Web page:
The grim reaper is preparing to visit the ACES lady, and this time, a last minute-reprieve won't be coming.
As implementation of the new software that will unify the University's departments continues, administrators expect that students will be able to use the new program to register for the summer and fall semesters, as well as check their personal information online. They had similar expectations for spring 2000, but unexpected delays pushed the debut back.
"The new student information web site should be up and running around mid-March, shortly after spring break," said Bruce Cunningham, University registrar and Student Information Services and Systems project manager. When that occurs, students will be able to register online, check grades, look up their schedules and check other personal information, including financial aid information.
The software, which is manufactured by PeopleSoft, has taken at least one problem-filled year to implement. "It's been a long process to get this thing up and running, and we continue to run into glitches common with any new software as complex as this," Cunningham said.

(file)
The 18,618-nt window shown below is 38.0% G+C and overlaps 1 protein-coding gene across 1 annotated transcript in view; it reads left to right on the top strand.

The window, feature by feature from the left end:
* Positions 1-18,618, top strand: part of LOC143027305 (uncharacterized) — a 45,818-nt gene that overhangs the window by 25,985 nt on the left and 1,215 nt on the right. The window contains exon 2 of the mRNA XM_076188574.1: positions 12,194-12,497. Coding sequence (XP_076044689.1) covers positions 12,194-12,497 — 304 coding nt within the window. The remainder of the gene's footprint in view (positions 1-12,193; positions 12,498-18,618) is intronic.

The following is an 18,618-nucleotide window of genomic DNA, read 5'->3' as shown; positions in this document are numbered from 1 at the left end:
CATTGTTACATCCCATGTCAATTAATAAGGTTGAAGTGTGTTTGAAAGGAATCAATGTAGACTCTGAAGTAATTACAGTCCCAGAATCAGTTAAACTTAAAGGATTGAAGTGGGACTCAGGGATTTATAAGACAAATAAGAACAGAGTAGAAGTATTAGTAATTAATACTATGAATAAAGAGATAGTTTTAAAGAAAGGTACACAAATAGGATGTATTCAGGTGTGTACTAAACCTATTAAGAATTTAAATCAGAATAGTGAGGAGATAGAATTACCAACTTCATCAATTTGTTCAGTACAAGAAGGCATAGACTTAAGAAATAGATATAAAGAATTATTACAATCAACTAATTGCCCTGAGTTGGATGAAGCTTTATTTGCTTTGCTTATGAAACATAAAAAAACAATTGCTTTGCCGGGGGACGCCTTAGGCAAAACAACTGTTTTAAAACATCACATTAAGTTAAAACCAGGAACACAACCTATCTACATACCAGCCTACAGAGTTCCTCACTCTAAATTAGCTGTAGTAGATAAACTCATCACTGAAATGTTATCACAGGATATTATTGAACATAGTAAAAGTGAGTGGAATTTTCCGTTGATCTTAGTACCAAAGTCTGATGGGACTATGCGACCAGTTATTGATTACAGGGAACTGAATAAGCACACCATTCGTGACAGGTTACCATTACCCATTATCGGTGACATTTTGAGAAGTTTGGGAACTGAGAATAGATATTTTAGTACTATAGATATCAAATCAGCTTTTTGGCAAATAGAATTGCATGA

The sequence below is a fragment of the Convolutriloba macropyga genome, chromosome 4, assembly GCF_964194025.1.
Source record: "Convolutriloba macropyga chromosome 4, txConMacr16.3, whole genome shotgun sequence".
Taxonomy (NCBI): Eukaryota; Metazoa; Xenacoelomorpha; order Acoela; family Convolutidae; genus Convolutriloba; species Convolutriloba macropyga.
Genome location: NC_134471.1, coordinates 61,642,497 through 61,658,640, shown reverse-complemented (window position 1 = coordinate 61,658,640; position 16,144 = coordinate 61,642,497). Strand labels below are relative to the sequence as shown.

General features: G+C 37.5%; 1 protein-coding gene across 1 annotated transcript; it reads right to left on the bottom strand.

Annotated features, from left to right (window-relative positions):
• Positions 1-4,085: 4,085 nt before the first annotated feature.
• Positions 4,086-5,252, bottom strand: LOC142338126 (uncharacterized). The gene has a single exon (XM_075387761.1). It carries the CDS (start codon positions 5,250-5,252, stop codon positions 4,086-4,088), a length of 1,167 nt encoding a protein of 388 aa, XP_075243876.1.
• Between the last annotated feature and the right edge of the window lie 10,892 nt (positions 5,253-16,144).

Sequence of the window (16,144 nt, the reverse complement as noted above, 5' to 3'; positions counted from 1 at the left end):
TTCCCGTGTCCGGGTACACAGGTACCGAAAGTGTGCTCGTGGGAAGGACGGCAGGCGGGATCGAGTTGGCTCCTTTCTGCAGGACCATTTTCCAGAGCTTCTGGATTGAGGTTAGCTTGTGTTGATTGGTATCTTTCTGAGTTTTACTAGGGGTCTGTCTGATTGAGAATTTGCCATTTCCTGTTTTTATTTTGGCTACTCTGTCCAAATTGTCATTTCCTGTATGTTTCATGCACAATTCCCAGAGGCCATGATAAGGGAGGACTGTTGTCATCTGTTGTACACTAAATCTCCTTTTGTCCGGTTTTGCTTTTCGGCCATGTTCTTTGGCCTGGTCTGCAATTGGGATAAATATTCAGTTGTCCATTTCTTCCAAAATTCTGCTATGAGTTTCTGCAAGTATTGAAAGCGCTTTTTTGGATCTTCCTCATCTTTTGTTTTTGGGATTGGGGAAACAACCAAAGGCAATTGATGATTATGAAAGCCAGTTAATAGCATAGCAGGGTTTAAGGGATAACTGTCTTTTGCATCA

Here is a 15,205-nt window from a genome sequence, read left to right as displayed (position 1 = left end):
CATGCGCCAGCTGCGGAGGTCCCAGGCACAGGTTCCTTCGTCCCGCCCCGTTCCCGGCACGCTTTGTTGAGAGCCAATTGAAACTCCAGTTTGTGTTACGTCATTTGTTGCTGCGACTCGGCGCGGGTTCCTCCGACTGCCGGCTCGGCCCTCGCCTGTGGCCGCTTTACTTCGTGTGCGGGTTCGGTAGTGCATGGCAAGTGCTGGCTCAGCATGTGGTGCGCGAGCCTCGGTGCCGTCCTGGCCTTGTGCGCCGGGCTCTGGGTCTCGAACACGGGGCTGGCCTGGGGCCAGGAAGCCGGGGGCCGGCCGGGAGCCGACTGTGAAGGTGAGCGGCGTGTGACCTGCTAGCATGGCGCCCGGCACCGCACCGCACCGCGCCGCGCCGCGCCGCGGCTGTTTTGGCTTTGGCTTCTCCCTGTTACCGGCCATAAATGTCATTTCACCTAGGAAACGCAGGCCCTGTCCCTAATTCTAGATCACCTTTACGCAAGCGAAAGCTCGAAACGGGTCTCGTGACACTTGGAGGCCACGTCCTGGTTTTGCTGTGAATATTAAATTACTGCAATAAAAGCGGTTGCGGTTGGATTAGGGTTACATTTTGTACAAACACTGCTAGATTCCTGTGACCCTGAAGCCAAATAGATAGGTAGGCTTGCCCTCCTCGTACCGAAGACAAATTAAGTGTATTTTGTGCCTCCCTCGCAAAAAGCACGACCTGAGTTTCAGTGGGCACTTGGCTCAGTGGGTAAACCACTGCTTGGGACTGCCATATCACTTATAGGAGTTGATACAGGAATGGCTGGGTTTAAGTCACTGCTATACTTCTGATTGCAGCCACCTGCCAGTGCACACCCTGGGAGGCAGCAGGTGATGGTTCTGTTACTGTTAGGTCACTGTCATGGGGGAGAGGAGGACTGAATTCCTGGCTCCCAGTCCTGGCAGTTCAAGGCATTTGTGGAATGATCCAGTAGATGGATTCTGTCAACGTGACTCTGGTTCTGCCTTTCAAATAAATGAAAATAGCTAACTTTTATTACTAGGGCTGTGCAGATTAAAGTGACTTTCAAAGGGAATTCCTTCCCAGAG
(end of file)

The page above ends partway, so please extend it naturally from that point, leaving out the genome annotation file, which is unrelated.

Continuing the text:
Lately, however, implementation of the software has been moving more smoothly, thanks to a new customer service approach by PeopleSoft. Many universities criticized the company's efforts, as earlier versions of the software continued to cause glitches that PeopleSoft was not cooperative in fixing.
The company has become much more responsive, Cunningham said, and has begun providing better customer support.
"There has been quite a bit of publicity lately about problems schools have had with the software, but we're actually feeling pretty good about it right now," he said. "We've seen considerable evidence of this new approach over the past six months and have forged a strong partnership with them in order to see this implementation through to a successful completion."
Cunningham isn't the only one with a changed opinion. Robert Kvavik, the provost's chief of staff at the University of Minnesota, expressed dissatisfaction last semester with the PeopleSoft implementation process, but of late has changed his tune.
Last year, Kvavik admitted that he liked the software itself, but said that the implementation required a lot of maneuvering. Now, however, he is exceptionally pleased with the software and particularly with PeopleSoft's increased customer support.
The benefits of the PeopleSoft software have not yet been felt by many of the University's students, staff and faculty, but the software has already begun improving computer systems. Previously, University departments were operating on different software systems, but with the unified program, data is more easily retrieved for institutional reporting, Cunningham said.
By this summer, all University programs will be fully live under PeopleSoft, though many of the old systems will keep running as a precaution.
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